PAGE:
By KATHRYN FLAGG
NEW HAVEN — When 64-year-old Lorraine Clark’s car swerved off an icy road and into the New Haven River earlier this month, the Bristol woman remembers having one clear thought: Don’t panic.
“I said to myself, ‘Now, don’t panic. You can’t panic. You’ve got to use your head and you’ve got to keep your wits about you,’” Clark remembered. “‘You’re the only one down here and you’ve got to help yourself.’”
That wherewithal — an inner strength, Clark said, that she never knew she had — and a heavy dose of good luck saved Clark’s life on Dec. 9, when her 2002 Pontiac Grand Am slid off the road and plunged about 30 feet into the icy river.
Clark had been driving toward Bristol on River Road around 2 p.m., shortly after leaving her job as a food service assistant at Helen Porter nursing home in Middlebury.
As she approached a narrow bridge over the New Haven River near Halpin Road, she saw a green car driving toward her from the opposite direction — too close to her own side of the road for comfort.
She swerved to the right slightly to avoid hitting the car, and the tail end of her Grand Am fishtailed. Clark made it over the bridge, but by that point the front end of her car had started to shake violently, and she lost control of the vehicle entirely.
Her car slid off the road, over the river bank, and then plunged into eight feet of icy, fast-moving water.
Clark, jostled by the crash, found herself suddenly in the passenger seat. Her car was rapidly sinking.
She knew that all four doors were locked — the Pontiac’s doors did so automatically every time the key turned in the ignition. So Clark fumbled with the lock, and then threw her weight against the door, using her shoulder to try to wedge the door open.
“I put all my weight up against the door — I used the whole force of my arm to try to open the door,” she remembered.
It didn’t budge. The current, she supposed, was too strong.
“Oh, I was so cold,” she said. “I thought I was going to die.”
She sat there for a moment. The water in the car had risen to her chin. And then, Clark said, something miraculous happened.
“All of the sudden, that door opened. That whole door just opened right up, and something just pulled me right through that door.”
Clark grabbed onto the doorframe with her right hand and the roof of her car with her left. She managed to step onto the hood of the car. The windshield wipers were going, and the car’s lights were still on, but the Pontiac was almost totally submerged.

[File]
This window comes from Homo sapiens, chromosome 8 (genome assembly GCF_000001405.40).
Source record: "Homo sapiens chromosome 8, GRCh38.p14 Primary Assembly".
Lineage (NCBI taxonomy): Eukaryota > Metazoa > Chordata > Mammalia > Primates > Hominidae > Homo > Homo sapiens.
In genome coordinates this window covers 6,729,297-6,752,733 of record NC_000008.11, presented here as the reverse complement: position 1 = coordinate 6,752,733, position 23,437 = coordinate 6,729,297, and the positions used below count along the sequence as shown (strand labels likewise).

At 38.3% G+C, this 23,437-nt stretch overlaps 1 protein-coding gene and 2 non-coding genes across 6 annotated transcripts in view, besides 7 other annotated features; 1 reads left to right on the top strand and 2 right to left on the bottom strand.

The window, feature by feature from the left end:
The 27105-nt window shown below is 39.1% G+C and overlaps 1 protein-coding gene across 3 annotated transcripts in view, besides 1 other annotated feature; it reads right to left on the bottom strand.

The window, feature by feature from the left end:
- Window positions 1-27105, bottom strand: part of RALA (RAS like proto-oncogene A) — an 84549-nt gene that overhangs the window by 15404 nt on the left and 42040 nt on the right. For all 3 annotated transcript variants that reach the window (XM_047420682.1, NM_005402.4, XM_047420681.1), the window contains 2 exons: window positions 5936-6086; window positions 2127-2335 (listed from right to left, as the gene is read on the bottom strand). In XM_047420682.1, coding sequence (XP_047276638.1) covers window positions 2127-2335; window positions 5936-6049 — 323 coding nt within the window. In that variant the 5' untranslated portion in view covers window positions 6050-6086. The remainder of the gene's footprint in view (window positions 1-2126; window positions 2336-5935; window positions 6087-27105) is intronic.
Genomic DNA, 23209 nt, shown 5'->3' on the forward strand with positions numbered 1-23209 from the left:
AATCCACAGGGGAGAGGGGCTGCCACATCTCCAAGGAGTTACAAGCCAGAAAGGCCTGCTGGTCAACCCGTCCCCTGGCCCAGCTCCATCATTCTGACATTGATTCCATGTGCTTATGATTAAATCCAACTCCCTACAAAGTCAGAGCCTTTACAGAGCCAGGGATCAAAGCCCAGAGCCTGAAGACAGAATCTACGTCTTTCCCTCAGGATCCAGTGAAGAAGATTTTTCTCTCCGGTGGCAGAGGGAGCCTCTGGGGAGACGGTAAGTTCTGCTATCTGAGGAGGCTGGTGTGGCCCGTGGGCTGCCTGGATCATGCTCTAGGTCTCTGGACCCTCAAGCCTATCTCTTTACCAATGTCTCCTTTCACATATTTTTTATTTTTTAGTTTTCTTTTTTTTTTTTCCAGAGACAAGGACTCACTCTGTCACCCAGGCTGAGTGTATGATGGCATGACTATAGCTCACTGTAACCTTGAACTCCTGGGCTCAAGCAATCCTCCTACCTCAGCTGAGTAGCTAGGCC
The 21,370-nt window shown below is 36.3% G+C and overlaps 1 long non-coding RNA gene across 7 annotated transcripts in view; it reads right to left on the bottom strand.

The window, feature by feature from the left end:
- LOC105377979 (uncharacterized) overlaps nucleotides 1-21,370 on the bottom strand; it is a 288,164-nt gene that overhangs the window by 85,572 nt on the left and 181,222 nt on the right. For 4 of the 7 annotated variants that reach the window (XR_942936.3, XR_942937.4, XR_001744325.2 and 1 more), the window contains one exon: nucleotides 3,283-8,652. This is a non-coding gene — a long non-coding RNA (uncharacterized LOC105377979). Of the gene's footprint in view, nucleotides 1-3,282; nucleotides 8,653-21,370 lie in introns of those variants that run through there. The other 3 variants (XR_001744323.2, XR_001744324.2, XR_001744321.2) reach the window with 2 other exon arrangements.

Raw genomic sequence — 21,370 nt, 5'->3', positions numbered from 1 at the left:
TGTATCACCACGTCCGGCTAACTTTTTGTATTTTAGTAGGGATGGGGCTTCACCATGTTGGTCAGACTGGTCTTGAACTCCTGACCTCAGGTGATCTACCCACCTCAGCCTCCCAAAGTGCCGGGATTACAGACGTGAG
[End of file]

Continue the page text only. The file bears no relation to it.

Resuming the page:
Her ordeal, though, was far from over. Perched on the roof of her car, and about 30 feet from the riverbank, Clark looked down at the river.
“And I said, ‘Well, you’ve got to do something,’” she said, “so I jumped.”
That in and of itself was an extraordinary feat of courage for the mother of five, as it would turn out.
“To tell you the truth, I can’t swim,” she said — but as she told her daughter later, “I’ll tell you, I can doggie paddle pretty damn fast.”
Clark clawed her way onto the shore. Two weeks later, she said her knees were still black and blue from crawling over the stones on the bank of the river.
From the riverbank Clark called out for help, but several cars whizzed past without noticing the car in the river below.
That’s when good fortune put New Haven Fire Chief Michael Dykstra in the right place at the right time.
Dykstra was driving toward Middlebury with his wife, Angie. He was on the way back into town, he said, just by chance — he’d traveled that same stretch of road 10 minutes earlier, but he’d forgotten a last-minute errand.
Something red caught his eye. The cab of his truck was high enough, Dykstra said, that he could see down into the river. That’s when he saw the car in the water and quickly pulled over and radioed for help.
Clark, he said, was lying on the bank by the water. The fire chief was able to drag her to the edge of the bank, and then with the help of another passing motorist he carried Clark to his pickup.
He stripped off Clark’s heavy, wet jacket and shoes, bundled her up in spare blankets in his truck, and ratcheted up the heat in the truck. Middlebury Area Rescue Squad arrived at the scene about 10 minutes after he called for help.
It was one of the most frightening calls he’d ever found himself on, Dykstra said — but also one of the luckiest.
“It’s amazing how people can be in the right place at the right time,” he said. “It seems like I always seem to show up on scene.”
Dykstra said he was honored to help, but that any fireman driving past who’d seen what he saw would have acted in much the same way.
“Things happen for a reason, and we were just happy to be able to help,” said Dykstra. “It’s one of the best Christmas presents you could ever give to somebody.”
Vermont State Police Senior Trooper John Young arrived at the scene after Clark was whisked off to the hospital. He guessed that Clark lost control in the standing slush along the edge of the bridge.
Had the accident happened at night, he said, Clark’s car could well have gone unnoticed in the river.
“I told her she was lucky,” Young said. “Somebody was looking down on her that day.”
Clark agreed on that count.
In part, she said, someone was traveling with her that afternoon — someone not at all unlike the little metal angel that she had tucked over the visor of her car.
“Every night I go to bed and thank God that somebody was in that car with me to let me out,” she said. “Somebody opened that door, and pulled me out.”
But she also played a very large role in her own rescue.
In the wake of the accident, Clark said that many of her friends and co-workers said that they’d never have been able to survive in the same conditions. It’s not that simple, she said.
“I didn’t think I would ever do something like that either, but if it happens to you — you can do it,” she said. “You’ve got an inner strength, an adrenaline, that takes over. You’ve got to help yourself. You’ve got to save your own life.”